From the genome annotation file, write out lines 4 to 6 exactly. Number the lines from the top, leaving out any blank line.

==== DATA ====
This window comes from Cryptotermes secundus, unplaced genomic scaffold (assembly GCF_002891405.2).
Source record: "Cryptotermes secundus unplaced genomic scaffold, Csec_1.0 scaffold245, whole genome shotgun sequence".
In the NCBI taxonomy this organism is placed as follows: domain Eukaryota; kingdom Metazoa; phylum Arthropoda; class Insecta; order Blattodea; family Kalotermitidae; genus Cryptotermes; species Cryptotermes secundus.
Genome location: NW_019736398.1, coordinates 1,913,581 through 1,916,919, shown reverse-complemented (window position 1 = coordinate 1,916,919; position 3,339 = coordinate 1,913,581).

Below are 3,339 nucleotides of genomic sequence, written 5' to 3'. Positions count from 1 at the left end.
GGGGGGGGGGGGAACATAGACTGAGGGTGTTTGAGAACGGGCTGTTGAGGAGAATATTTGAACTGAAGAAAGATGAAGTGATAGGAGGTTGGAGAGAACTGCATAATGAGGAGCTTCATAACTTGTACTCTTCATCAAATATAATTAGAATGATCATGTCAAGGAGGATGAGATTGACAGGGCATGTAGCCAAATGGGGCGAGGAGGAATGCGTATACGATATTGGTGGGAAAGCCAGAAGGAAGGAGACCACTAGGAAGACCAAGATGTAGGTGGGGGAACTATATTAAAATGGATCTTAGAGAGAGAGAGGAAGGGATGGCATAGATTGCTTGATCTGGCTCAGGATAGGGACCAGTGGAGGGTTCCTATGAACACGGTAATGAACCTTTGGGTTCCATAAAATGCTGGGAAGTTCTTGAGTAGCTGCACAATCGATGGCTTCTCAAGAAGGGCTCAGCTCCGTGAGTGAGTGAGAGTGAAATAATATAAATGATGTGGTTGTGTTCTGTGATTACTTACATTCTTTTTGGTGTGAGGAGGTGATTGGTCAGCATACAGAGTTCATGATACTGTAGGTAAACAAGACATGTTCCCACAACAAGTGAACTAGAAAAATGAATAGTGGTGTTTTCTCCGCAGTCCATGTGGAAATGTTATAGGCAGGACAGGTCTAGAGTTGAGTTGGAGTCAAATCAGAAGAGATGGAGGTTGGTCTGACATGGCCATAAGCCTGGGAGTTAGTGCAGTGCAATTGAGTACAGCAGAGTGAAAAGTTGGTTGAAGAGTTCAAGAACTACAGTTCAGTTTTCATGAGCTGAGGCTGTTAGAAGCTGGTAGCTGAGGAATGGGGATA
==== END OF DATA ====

Genome location: NW_019736398.1, coordinates 1,913,581 through 1,916,919, shown reverse-complemented (window position 1 = coordinate 1,916,919; position 3,339 = coordinate 1,913,581).

Below are 3,339 nucleotides of genomic sequence, written 5' to 3'. Positions count from 1 at the left end.
GGGGGGGGGGGGAACATAGACTGAGGGTGTTTGAGAACGGGCTGTTGAGGAGAATATTTGAACTGAAGAAAGATGAAGTGATAGGAGGTTGGAGAGAACTGCATAATGAGGAGCTTCATAACTTGTACTCTTCATCAAATATAATTAGAATGATCATGTCAAGGAGGATGAGATTGACAGGGCATGTAGCCAAATGGGGCGAGGAGGAATGCGTATACGATATTGGTGGGAAAGCCAGAAGGAAGGAGACCACTAGGAAGACCAAGATGTAGGTGGGGGAACTATATTAAAATGGATCTTAGAGAGAGAGAGGAAGGGATGGCATAGATTGCTTGATCTGGCTCAGGATAGGGACCAGTGGAGGGTTCCTATGAACACGGTAATGAACCTTTGGGTTCCATAAAATGCTGGGAAGTTCTTGAGTAGCTGCACAATCGATGGCTTCTCAAGAAGGGCTCAGCTCCGTGAGTGAGTGAGAGTGAAATAATATAAATGATGTGGTTGTGTTCTGTGATTACTTACATTCTTTTTGGTGTGAGGAGGTGATTGGTCAGCATACAGAGTTCATGATACTGTAGGTAAACAAGACATGTTCCCACAACAAGTGAACTAGAAAAATGAATAGTGGTGTTTTCTCCGCAGTCCATGTGGAAATGTTATAGGCAGGACAGGTCTAGAGTTGAGTTGGAGTCAAATCAGAAGAGATGGAGGTTGGTCTGACATGGCCATAAGCCTGGGAGTTAGTGCAGTGCAATTGAGTACAGCAGAGTGAAAAGTTGGTTGAAGAGTTCAAGAACTACAGTTCAGTTTTCATGAGCTGAGGCTGTTAGAAGCTGGTAGCTGAGGAATGGGGATA